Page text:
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“The total amount you can get tops at around $6,000. And the government claims it covers 75 per cent of costs, which means you have to find childcare that costs $9,000 a year,” she said. “This is far below the medium infancy rate of $20,000 in Toronto or $12,000 in Ottawa.”

“So that is a lot of out of pocket money.”

For example, if a low-income family finds a childcare centre that charges $20,000 a year, the tax credit would leave them with $13,250 to cover on their own.

In a blog post in the Conversation, Gordon Cleveland, an associate professor of economics at the University of Toronto, said the tax credit will not be enough to close the affordability gap.

“The current child care subsidy system in Ontario calculates that families earning below $35,000 can afford to pay no more than $1,500 in total for child care annually,” he said.

Ferns said many lower-income families will still rely on subsidized daycare, something she is afraid the Ontario government may slash.

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“The budget did not outline what will happen to subsidized childcare or the early childhood educator wage grant. If these programs are cut, daycares may have to raise their fees and parents will lose subsidies,” Ferns said.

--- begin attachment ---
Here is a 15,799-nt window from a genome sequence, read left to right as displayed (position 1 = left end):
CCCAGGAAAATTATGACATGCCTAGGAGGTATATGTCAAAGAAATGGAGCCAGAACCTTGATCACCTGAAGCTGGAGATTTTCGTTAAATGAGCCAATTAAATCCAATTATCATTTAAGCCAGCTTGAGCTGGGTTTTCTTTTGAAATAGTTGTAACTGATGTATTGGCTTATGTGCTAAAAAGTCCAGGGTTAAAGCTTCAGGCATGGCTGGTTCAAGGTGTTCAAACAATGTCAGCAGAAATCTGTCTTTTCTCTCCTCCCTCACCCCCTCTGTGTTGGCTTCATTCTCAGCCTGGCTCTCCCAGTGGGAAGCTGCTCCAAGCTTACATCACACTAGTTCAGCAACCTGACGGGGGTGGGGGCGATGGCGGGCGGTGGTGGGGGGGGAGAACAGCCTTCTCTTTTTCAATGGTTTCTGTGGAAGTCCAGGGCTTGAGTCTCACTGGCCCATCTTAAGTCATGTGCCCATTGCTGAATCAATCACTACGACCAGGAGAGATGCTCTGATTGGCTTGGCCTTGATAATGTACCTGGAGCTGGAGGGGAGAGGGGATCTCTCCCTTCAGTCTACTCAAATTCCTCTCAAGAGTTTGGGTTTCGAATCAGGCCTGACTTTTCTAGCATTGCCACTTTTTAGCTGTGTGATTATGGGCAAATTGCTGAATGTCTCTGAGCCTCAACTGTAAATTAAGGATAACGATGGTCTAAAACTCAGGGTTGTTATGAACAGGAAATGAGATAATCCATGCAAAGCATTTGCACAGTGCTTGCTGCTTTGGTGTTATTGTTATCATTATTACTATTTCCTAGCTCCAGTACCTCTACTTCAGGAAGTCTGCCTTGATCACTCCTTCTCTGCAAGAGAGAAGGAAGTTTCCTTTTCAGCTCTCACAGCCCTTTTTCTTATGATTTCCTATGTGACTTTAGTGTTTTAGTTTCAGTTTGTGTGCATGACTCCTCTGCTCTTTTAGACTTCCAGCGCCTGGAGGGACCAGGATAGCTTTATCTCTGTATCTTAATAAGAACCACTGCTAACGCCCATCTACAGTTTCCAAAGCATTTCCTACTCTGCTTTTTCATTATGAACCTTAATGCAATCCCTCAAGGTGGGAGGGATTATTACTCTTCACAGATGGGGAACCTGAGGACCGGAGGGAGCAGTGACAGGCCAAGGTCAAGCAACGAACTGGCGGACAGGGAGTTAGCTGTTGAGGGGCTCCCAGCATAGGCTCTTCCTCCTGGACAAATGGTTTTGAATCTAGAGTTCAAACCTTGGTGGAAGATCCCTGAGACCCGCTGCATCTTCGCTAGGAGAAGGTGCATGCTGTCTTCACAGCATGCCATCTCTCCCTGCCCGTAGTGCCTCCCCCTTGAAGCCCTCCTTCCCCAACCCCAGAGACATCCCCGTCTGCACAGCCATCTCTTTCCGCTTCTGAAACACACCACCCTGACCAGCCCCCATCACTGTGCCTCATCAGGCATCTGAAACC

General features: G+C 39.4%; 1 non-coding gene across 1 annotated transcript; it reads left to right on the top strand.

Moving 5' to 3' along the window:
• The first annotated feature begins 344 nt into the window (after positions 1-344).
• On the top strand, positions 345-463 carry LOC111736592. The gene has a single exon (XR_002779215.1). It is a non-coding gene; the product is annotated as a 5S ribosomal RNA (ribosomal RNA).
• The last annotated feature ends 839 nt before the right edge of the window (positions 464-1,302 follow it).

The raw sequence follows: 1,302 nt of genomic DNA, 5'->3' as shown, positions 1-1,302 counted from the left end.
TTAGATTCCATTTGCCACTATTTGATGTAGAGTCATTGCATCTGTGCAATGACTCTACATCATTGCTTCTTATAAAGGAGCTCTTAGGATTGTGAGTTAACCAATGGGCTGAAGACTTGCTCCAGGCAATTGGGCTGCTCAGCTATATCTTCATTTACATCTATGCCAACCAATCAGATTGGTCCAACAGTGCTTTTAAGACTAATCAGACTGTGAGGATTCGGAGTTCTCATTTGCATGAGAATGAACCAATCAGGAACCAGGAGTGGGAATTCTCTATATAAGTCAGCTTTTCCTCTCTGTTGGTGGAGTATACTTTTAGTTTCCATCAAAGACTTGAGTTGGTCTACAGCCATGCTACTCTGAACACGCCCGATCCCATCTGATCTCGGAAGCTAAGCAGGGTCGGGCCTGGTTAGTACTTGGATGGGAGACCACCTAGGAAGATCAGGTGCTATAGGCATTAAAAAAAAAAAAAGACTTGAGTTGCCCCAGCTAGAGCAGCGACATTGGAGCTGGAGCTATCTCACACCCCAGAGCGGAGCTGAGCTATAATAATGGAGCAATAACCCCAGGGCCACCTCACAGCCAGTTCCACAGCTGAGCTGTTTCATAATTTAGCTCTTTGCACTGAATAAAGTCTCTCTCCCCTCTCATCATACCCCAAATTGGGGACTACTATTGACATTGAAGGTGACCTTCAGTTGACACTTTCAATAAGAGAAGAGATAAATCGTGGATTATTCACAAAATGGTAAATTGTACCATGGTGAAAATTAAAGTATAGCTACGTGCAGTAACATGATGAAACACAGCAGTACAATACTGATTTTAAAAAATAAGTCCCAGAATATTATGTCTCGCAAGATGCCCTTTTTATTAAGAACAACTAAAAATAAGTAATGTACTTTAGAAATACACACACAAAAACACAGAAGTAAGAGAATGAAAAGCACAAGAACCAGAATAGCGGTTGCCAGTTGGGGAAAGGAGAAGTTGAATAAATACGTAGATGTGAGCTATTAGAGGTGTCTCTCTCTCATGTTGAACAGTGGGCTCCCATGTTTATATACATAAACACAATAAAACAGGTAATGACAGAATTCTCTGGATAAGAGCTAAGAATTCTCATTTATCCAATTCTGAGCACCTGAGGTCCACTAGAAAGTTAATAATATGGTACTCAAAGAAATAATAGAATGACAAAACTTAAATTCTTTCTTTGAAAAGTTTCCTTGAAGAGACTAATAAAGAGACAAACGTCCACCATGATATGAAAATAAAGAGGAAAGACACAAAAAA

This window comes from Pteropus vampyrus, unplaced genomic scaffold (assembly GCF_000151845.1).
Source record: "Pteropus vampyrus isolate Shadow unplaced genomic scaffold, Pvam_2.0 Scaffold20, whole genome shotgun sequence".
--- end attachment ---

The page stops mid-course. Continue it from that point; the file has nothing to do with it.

Ferns said another problem with the tax credit is the need to pay upfront costs before you get the money back. And because many families live paycheque to paycheque, this credit may not be a reality.

However, the Ontario government said starting in 2021, the credit families can apply for advance payments.

What about other provinces?

A 2019 study of childcare fees in Canada by the Canadian Centre for Policy Alternatives argued the best way for provinces to tackle unaffordable childcare costs is to cap fees and make up the difference with operational funding.

David MacDonald, a senior economist with the Canadian Centre for Policy Alternatives, said three provinces have intervened in childcare and set fees at lower costs than the market rate.


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Quebec, Manitoba and P.E.I. have lowered the costs for residents by setting a maximum price, MacDonald said. Thee other provinces are mulling similar moves — Alberta, Newfoundland and Labrador and British Columbia.

During the Alberta 2019 election campaign, the NDP’s said if the party is re-elected, they will cap childcare fees at $25 a day. And the B.C. NDP government recently unveiled a $10-a-day childcare ‘prototype.’

“They’re making up the difference as a transfer to providers,” he noted. “In the Canadian context, that appears to be the most effective way of reducing childcare fees for parents.”

He cited Montreal as an example, where the average daycare cost is around $200 per month.

How much will CARE cost the province?

The Ontario Tories said the tax rebate is expected to cost the province around $389 million per year.

But a recent C. D. Howe study of the proposed childcare rebate said the actual costs may reach more than $1 billion.

“What parents will be getting is small, but the spending is huge,” Ferns said. “So why not put money into strengthening a childcare system, such as capping fees?”

— With files from Global News’ Maham Abedi and Andrew Russell 

© 2019 Global News, a division of Corus Entertainment Inc.